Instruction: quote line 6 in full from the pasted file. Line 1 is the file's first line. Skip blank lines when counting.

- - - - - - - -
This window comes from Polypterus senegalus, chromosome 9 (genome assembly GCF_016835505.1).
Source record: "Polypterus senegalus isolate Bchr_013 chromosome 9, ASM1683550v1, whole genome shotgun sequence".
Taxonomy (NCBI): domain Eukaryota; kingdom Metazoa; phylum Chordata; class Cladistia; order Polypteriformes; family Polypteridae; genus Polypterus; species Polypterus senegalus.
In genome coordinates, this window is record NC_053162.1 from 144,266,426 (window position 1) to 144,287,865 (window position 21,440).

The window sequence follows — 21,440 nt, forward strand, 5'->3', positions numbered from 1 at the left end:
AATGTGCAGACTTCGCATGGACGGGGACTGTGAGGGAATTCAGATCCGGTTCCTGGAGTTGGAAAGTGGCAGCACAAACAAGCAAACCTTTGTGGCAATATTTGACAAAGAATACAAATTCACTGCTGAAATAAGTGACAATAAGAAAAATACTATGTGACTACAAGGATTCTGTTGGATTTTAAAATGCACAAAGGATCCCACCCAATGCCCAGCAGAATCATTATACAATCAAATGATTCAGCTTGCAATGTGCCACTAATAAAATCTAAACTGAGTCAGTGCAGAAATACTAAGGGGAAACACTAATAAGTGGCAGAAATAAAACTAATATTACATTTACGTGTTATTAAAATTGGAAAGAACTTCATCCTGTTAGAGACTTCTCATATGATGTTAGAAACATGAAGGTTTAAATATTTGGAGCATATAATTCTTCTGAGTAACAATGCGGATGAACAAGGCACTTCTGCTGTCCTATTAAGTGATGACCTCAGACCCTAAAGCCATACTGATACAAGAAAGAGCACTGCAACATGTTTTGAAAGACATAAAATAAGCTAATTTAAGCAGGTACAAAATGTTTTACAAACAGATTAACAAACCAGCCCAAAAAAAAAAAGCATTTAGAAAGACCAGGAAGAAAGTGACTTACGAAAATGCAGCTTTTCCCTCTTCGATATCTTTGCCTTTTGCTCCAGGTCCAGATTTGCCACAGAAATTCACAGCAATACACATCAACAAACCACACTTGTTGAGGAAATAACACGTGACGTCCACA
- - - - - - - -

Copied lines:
AATGTGCAGACTTCGCATGGACGGGGACTGTGAGGGAATTCAGATCCGGTTCCTGGAGTTGGAAAGTGGCAGCACAAACAAGCAAACCTTTGTGGCAATATTTGACAAAGAATACAAATTCACTGCTGAAATAAGTGACAATAAGAAAAATACTATGTGACTACAAGGATTCTGTTGGATTTTAAAATGCACAAAGGATCCCACCCAATGCCCAGCAGAATCATTATACAATCAAATGATTCAGCTTGCAATGTGCCACTAATAAAATCTAAACTGAGTCAGTGCAGAAATACTAAGGGGAAACACTAATAAGTGGCAGAAATAAAACTAATATTACATTTACGTGTTATTAAAATTGGAAAGAACTTCATCCTGTTAGAGACTTCTCATATGATGTTAGAAACATGAAGGTTTAAATATTTGGAGCATATAATTCTTCTGAGTAACAATGCGGATGAACAAGGCACTTCTGCTGTCCTATTAAGTGATGACCTCAGACCCTAAAGCCATACTGATACAAGAAAGAGCACTGCAACATGTTTTGAAAGACATAAAATAAGCTAATTTAAGCAGGTACAAAATGTTTTACAAACAGATTAACAAACCAGCCCAAAAAAAAAAAGCATTTAGAAAGACCAGGAAGAAAGTGACTTACGAAAATGCAGCTTTTCCCTCTTCGATATCTTTGCCTTTTGCTCCAGGTCCAGATTTGCCACAGAAATTCACAGCAATACACATCAACAAACCACACTTGTTGAGGAAATAACACGTGACGTCCACA